Ahmed, I., Yokota, A., Yamazoe, A., and Fujiwara, T. (2007). Proposal of Lysinibacillus boronitolerans gen. nov. sp. nov., and transfer of Bacillus fusiformis to Lysinibacillus fusiformis comb. nov. and Bacillus sphaericus to Lysinibacillus sphaericus comb. nov. Int. J. Syst. Evol. Microbiol. 57, 1117–1125. doi: 10.1099/ijs.0.63867-0
Angelini, T. E., Roper, M., Kolter, R., Weitz, D. A., and Brenner, M. P. (2009). Bacillus subtilis spreads by surfing on waves of surfactant. Proc. Natl. Acad. Sci. U.S.A. 106, 18109–18113. doi: 10.1073/pnas.0905890106
Assie, L. K., Deleu, M., Arnaud, L., Paquot, M., Thonart, P., Gaspar, C., et al. (2002). Insecticide activity of surfactins and iturins from a biopesticide Bacillus subtilis Cohn (S499 strain). Meded. Rijksuniv. Gent. Fak. Landbouwkd. Toegep. Biol. Wet. 67, 647–655.
Assiri, A. M., and Hassanien, M. F. (2013). Bioactive lipids, radical scavenging potential, and antimicrobial properties of cold pressed clove (Syzygium aromaticum) oil. J. Med. Food 16, 1046–1056. doi: 10.1089/jmf.2012.0288
Ayari, S., Dussault, D., Millette, M., Hamdi, M., and Lacroix, M. (2009). Changes in membrane fatty acids and murein composition of Bacillus cereus and Salmonella Typhi induced by gamma irradiation treatment. Int. J. Food Microbiol. 135, 1–6. doi: 10.1016/j.ijfoodmicro.2009.07.012
Baindara, P., Mandal, S. M., Chawla, N., Singh, P. K., Pinnaka, A. K., and Korpole, S. (2013). Characterization of two antimicrobial peptides produced by a halotolerant Bacillus subtilis strain SK.DU.4 isolated from a rhizosphere soil sample. AMB Express 3, 2. doi: 10.1186/2191-0855-3-2
Barabesi, C., Galizzi, A., Mastromei, G., Rossi, M., Tamburini, E., and Perito, B. (2007). Bacillus subtilis gene cluster involved in calcium carbonate biomineralization. J. Bacteriol. 189, 228–235. doi: 10.1128/JB.01450-06
Bartoszewicz, M., Kroten, M. A., and Swiecicka, I. (2013). Germination and proliferation of emetic Bacillus cereus sensu lato strains in milk. Folia Microbiol. 58, 529–535. doi: 10.1007/s12223-013-0237-7
Beaman, T. C., Pankratz, H. S., and Gerhardt, P. (1974). Chemical composition and ultrastructure of native and reaggregated membranes from protoplasts of Bacillus cereus. J. Bacteriol. 117, 1335–1340.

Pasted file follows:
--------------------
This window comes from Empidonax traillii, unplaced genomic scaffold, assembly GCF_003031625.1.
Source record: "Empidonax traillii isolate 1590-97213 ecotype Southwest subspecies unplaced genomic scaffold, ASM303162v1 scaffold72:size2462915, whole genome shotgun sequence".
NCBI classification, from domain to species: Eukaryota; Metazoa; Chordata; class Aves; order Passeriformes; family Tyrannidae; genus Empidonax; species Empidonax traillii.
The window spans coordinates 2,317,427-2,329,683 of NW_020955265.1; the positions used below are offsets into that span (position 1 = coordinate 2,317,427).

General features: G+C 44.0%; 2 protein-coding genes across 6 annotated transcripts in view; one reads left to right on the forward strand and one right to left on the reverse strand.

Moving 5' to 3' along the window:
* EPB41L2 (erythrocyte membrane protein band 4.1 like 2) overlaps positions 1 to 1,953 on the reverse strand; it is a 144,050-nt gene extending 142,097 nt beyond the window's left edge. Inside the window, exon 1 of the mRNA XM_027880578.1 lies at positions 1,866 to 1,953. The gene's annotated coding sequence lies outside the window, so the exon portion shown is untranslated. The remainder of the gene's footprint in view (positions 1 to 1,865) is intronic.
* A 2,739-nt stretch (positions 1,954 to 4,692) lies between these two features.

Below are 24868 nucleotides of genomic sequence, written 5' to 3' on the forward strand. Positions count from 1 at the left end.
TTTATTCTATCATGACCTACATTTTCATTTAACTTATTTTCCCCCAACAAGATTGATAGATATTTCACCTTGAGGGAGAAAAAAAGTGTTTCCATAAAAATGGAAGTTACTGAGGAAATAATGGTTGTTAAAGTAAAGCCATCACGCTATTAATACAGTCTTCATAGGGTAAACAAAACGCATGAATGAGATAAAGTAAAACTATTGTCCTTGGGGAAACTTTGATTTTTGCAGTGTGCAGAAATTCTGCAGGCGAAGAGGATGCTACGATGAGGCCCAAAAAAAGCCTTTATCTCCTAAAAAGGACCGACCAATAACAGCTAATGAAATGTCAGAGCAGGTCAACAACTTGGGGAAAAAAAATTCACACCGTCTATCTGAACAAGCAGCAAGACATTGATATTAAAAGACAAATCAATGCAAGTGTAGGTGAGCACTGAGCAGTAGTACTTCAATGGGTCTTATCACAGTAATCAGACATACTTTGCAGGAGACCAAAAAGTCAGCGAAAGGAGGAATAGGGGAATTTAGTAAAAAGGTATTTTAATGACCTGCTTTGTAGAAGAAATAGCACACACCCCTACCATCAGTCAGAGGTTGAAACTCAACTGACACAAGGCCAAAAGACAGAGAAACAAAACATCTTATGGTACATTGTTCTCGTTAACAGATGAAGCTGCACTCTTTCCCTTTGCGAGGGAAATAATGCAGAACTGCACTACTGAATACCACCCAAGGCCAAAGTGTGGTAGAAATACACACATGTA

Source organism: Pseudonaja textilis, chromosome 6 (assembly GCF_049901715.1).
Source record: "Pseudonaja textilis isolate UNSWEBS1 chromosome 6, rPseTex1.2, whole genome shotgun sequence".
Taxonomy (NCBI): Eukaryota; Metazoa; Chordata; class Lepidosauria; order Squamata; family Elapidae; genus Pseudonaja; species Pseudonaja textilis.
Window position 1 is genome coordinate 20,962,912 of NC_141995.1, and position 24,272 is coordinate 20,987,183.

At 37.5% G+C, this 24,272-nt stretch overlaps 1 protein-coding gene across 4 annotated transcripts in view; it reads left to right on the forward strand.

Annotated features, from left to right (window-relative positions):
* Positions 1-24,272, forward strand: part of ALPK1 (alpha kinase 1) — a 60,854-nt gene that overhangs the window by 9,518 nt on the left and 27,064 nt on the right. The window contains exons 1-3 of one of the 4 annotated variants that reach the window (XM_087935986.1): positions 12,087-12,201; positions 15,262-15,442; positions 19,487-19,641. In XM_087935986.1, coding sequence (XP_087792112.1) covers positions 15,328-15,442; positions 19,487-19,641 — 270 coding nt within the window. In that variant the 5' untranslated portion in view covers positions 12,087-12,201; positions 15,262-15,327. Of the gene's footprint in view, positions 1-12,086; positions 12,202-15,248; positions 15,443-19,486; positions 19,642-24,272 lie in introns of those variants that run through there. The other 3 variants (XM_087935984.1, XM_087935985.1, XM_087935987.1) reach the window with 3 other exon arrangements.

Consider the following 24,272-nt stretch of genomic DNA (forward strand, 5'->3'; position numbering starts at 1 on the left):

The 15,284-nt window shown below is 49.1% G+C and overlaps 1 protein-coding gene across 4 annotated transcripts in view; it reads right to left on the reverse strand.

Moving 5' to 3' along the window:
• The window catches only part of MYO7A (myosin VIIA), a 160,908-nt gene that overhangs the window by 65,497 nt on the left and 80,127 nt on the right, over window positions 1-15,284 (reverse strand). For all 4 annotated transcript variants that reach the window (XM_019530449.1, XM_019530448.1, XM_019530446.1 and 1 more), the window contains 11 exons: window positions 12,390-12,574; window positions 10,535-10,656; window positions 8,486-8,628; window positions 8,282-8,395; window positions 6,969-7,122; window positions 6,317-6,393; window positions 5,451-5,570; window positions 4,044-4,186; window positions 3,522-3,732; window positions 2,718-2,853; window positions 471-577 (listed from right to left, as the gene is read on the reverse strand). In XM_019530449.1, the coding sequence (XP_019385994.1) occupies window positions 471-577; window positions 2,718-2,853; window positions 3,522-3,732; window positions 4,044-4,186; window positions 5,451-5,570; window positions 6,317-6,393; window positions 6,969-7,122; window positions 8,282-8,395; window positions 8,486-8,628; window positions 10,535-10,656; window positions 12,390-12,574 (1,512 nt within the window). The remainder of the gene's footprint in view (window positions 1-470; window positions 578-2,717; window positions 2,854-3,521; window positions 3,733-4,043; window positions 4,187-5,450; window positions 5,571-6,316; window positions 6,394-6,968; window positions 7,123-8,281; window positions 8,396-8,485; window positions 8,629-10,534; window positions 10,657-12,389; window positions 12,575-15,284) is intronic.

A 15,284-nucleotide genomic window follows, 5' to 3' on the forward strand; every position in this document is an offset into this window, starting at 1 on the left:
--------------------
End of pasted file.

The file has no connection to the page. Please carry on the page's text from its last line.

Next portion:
Beijer, L., Nilsson, R. P., Holmberg, C., and Rutberg, L. (1993). The glpP and glpF genes of the glycerol regulon in Bacillus subtilis. J. Gen. Microbiol. 139, 349–359. doi: 10.1099/00221287-139-2-349
Beranova, J., Mansilla, M. C., De Mendoza, D., Elhottova, D., and Konopasek, I. (2010). Differences in cold adaptation of Bacillus subtilis under anaerobic and aerobic conditions. J. Bacteriol. 192, 4164–4171. doi: 10.1128/JB.00384-10
Boudreaux, D. P., Eisenstadt, E., Iijima, T., and Freese, E. (1981). Biochemical and genetic characterization of an auxotroph of Bacillus subtilis altered in the Acyl-CoA:acyl-carrier-protein transacylase. Eur. J. Biochem. 115, 175–181. doi: 10.1111/j.1432-1033.1981.tb06214.x
Bredeston, L. M., Marciano, D., Albanesi, D., De Mendoza, D., and Delfino, J. M. (2011). Thermal regulation of membrane lipid fluidity by a two-component system in Bacillus subtilis. Biochem. Mol. Biol. Educ. 39, 362–366. doi: 10.1002/bmb.20510
Brillard, J., Jehanno, I., Dargaignaratz, C., Barbosa, I., Ginies, C., Carlin, F., et al. (2010). Identification of Bacillus cereus genes specifically expressed during growth at low temperatures. Appl. Environ. Microbiol. 76, 2562–2573. doi: 10.1128/AEM.02348-09
Brinsmade, S. R., Kleijn, R. J., Sauer, U., and Sonenshein, A. L. (2010). Regulation of CodY activity through modulation of intracellular branched-chain amino acid pools. J. Bacteriol. 192, 6357–6368. doi: 10.1128/JB.00937-10
Celik, A., Sperandio, D., Speight, R. E., and Turner, N. J. (2005). Enantioselective epoxidation of linolenic acid catalysed by cytochrome P450BM3 from Bacillus megaterium. Org. Biomol. Chem. 3, 2688–2690. doi: 10.1039/b506155e
Chazarreta Cifre, L., Alemany, M., De Mendoza, D., and Altabe, S. (2013). Exploring the biosynthesis of unsaturated fatty acids in Bacillus cereus ATCC 14579 and functional characterization of novel acyl-lipid desaturases. Appl. Environ. Microbiol. 79, 6271–6279. doi: 10.1128/AEM.01761-13
Chazarreta-Cifre, L., Martiarena, L., De Mendoza, D., and Altabe, S. G. (2011). Role of ferredoxin and flavodoxins in Bacillus subtilis fatty acid desaturation. J. Bacteriol. 193, 4043–4048. doi: 10.1128/JB.05103-11
Cherniavskaia, E. N., and Vasiurenko, Z. P. (1983). [Fatty acid composition of the lipopolysaccharides of bacteria in the genera Escherichia, Shigella and Salmonella as a taxonomic trait]. Zh. Mikrobiol. Epidemiol. Immunobiol. 7, 35–38.
Chirala, S. S., Huang, W.-Y., Jayakumar, A., Sakai, K., and Wakil, S. J. (1997). Animal fatty acid synthase: Functional mapping and cloning and expression of the domain I constituent activities. Proc. Natl. Acad. Sci. 94, 5588–5593. doi: 10.1073/pnas.94.11.5588
Choi, K. H., Heath, R. J., and Rock, C. O. (2000). beta-ketoacyl-acyl carrier protein synthase III (FabH) is a determining factor in branched-chain fatty acid biosynthesis. J. Bacteriol. 182, 365–370. doi: 10.1128/JB.182.2.365-370.2000
Clejan, S., Guffanti, A. A., Falk, L. H., and Krulwich, T. A. (1988). The protonophore resistance of Bacillus megaterium is correlated with elevated ratios of saturated to unsaturated fatty acids in membrane phospholipids. Biochim. Biophys. Acta 932, 43–51. doi: 10.1016/0005-2728(88)90138-7
Comella, N., and Grossman, A. D. (2005). Conservation of genes and processes controlled by the quorum response in bacteria: characterization of genes controlled by the quorum-sensing transcription factor ComA in Bacillus subtilis. Mol. Microbiol. 57, 1159–1174. doi: 10.1111/j.1365-2958.2005.04749.x